So yesterday, VMware released Horizon Workspace 1.5. HUGE improvement over the GA release… Holey smokes. Any further tutorials will reference this version.
Anyways, more to the point. In this post I will demonstrate how to do a base configuration of Horizon Workspace using an internal Microsoft Certificate Authority with Nginx as a frontend. This setup is only acceptable for setting up workspace in a lab environment, since in a production environment you’ll need a trusted third party cert. Doing this in a lab environment is important because it will allow you to set up and test every feature you’ll be using in a production environment.
- Microsoft Active Directory Certificate Services
- Linux Machine running Nginx
- Horizon Workspace 1.5 Downloaded and installed with no configuration.
- We’ll be using the workspace FQDN of hzn.test.in (This obviously assumes the domain of test.in)
I’ve never met a VMware Admin who will use the console to access a VM if they have a choice. There are plenty of tutorials out there that will show you how to do this, but since I’m starting a series, I guess I’ll throw the same info on the internet, but put my own spin on it.
I’ve been working with Horizon Workspace since it went GA in March. At this point in time, I’m happy to say that I’ve got Workspace set up in a production environment.
In this series, I will be covering how I configured each part of this suite. I would expect that this process will become exponentially easier as time goes on. One thing to note is that I will write these posts assuming that you are at least moderately familiar with linux and Workspace. I will not go into details on how to install packages, deploy the VA, use the web interface. Use Google if you’re looking for that boring stuff 🙂 Here we go!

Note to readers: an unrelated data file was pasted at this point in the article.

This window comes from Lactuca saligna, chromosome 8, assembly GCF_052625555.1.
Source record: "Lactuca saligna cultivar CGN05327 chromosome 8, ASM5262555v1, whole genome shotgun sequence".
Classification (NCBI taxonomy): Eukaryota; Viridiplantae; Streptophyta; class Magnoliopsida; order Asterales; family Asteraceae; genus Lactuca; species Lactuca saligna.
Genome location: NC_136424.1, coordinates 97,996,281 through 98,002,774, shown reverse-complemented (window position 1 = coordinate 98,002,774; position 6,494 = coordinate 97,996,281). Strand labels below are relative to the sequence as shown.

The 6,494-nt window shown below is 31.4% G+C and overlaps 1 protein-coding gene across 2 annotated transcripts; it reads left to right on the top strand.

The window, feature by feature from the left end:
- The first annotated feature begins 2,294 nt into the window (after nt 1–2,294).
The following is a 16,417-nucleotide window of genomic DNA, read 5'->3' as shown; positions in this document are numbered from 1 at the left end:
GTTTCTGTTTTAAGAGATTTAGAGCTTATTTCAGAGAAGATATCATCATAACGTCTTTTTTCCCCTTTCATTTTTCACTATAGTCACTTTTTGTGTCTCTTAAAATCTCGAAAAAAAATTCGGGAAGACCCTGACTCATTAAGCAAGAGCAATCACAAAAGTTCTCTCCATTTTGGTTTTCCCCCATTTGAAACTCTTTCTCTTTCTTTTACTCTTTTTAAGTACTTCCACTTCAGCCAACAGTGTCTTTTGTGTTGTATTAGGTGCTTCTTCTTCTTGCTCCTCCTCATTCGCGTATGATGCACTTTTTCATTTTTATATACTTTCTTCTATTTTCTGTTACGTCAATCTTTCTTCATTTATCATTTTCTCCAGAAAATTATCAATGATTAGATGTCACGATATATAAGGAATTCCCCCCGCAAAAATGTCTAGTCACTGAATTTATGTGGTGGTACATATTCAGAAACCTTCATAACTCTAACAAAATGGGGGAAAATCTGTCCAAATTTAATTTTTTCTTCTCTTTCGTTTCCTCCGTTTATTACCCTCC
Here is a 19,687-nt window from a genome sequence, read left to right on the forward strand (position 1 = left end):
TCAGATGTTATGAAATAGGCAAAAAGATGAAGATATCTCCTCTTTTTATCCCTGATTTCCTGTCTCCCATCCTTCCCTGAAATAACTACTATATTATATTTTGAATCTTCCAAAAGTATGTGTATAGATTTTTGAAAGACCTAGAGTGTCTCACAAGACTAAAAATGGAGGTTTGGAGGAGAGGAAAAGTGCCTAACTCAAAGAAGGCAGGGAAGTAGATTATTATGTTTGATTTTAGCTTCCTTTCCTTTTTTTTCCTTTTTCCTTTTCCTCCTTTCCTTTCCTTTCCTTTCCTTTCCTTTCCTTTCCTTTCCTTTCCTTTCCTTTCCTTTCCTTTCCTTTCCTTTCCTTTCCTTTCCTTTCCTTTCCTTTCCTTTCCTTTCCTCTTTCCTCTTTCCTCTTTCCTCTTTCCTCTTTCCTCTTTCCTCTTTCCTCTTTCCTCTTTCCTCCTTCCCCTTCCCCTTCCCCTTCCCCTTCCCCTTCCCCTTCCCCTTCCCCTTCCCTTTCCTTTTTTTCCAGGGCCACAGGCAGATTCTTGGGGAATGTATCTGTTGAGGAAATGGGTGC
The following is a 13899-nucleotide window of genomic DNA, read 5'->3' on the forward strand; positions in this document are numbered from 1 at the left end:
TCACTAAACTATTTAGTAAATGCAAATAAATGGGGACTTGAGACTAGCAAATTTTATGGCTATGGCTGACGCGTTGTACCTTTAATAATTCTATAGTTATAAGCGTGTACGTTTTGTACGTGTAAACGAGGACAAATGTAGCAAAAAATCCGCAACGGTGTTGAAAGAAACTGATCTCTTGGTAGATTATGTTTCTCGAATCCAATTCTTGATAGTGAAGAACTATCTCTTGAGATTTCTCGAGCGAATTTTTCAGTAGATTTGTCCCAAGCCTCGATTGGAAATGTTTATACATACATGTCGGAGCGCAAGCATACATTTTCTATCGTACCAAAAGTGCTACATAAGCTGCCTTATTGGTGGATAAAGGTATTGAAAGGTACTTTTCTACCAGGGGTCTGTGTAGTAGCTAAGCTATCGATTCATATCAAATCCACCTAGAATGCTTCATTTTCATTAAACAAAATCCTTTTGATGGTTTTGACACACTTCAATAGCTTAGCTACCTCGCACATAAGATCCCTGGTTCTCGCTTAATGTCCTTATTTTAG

When trying to upload a sdconf.rec file to Horizon View 5.2, you receive the following error:
Invalid file size of 2,770 bytes. The RSA Configuration file size must be between 512 and 2,048 bytes.
I was lucky enough to spend the previous week in New Orleans, LA at Microsoft TechEd. I had a great time checking out the latest and greatest that our Redmond buddies are about to throw our way or has already tossed.
I spent the majority of my time focusing on Sharepoint 2013 and Exchange 2013, but I was able to spend some time focusing on the client side of things as well. One thing in particular that stood out to me in this area is how Microsoft is putting a lot of time and development into making their clients “Cloud Friendly”. Office 2013 is the first version that fully supports cloud storage providers.
Microsoft has graciously
strategically provided us with built in compatibility with Skydrive. While this makes things easy to get things up and running, it makes any IT Admin experience a combination of nausea, anger, and anxiety. If you’re fortunate enough to have a sponsored, approved, supported cloud storage solution, you’ll undoubtedly want to use it.
I’ll show you how to accomplish just that in this post.